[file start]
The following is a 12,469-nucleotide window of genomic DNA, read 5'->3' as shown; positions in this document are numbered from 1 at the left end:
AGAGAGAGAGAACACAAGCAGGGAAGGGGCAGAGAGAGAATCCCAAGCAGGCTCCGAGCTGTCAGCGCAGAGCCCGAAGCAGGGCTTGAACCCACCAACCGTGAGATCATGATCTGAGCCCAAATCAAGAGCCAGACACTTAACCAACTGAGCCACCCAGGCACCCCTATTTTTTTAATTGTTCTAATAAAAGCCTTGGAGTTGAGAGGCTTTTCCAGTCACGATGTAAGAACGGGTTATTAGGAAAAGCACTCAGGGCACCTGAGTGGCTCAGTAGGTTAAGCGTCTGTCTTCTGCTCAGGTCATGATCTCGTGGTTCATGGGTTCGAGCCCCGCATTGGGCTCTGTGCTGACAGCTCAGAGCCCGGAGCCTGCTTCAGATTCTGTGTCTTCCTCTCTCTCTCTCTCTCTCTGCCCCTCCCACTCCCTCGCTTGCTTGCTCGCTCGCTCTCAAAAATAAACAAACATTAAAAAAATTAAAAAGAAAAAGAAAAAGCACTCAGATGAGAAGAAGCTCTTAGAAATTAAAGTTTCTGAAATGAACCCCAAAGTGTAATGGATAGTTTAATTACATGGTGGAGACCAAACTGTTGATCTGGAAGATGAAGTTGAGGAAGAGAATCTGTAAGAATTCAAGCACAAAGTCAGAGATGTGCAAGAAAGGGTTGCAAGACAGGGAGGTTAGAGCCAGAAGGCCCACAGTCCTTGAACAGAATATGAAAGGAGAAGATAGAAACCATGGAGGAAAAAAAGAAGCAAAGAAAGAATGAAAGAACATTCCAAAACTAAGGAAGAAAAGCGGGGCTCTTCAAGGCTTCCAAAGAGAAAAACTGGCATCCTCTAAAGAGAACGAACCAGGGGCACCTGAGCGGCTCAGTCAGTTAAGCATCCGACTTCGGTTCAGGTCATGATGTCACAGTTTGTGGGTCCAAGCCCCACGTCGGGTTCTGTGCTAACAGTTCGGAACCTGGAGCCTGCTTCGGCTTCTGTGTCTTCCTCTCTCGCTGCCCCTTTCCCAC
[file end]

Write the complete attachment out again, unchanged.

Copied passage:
The following is a 12,469-nucleotide window of genomic DNA, read 5'->3' as shown; positions in this document are numbered from 1 at the left end:
AGAGAGAGAGAACACAAGCAGGGAAGGGGCAGAGAGAGAATCCCAAGCAGGCTCCGAGCTGTCAGCGCAGAGCCCGAAGCAGGGCTTGAACCCACCAACCGTGAGATCATGATCTGAGCCCAAATCAAGAGCCAGACACTTAACCAACTGAGCCACCCAGGCACCCCTATTTTTTTAATTGTTCTAATAAAAGCCTTGGAGTTGAGAGGCTTTTCCAGTCACGATGTAAGAACGGGTTATTAGGAAAAGCACTCAGGGCACCTGAGTGGCTCAGTAGGTTAAGCGTCTGTCTTCTGCTCAGGTCATGATCTCGTGGTTCATGGGTTCGAGCCCCGCATTGGGCTCTGTGCTGACAGCTCAGAGCCCGGAGCCTGCTTCAGATTCTGTGTCTTCCTCTCTCTCTCTCTCTCTCTGCCCCTCCCACTCCCTCGCTTGCTTGCTCGCTCGCTCTCAAAAATAAACAAACATTAAAAAAATTAAAAAGAAAAAGAAAAAGCACTCAGATGAGAAGAAGCTCTTAGAAATTAAAGTTTCTGAAATGAACCCCAAAGTGTAATGGATAGTTTAATTACATGGTGGAGACCAAACTGTTGATCTGGAAGATGAAGTTGAGGAAGAGAATCTGTAAGAATTCAAGCACAAAGTCAGAGATGTGCAAGAAAGGGTTGCAAGACAGGGAGGTTAGAGCCAGAAGGCCCACAGTCCTTGAACAGAATATGAAAGGAGAAGATAGAAACCATGGAGGAAAAAAAGAAGCAAAGAAAGAATGAAAGAACATTCCAAAACTAAGGAAGAAAAGCGGGGCTCTTCAAGGCTTCCAAAGAGAAAAACTGGCATCCTCTAAAGAGAACGAACCAGGGGCACCTGAGCGGCTCAGTCAGTTAAGCATCCGACTTCGGTTCAGGTCATGATGTCACAGTTTGTGGGTCCAAGCCCCACGTCGGGTTCTGTGCTAACAGTTCGGAACCTGGAGCCTGCTTCGGCTTCTGTGTCTTCCTCTCTCGCTGCCCCTTTCCCAC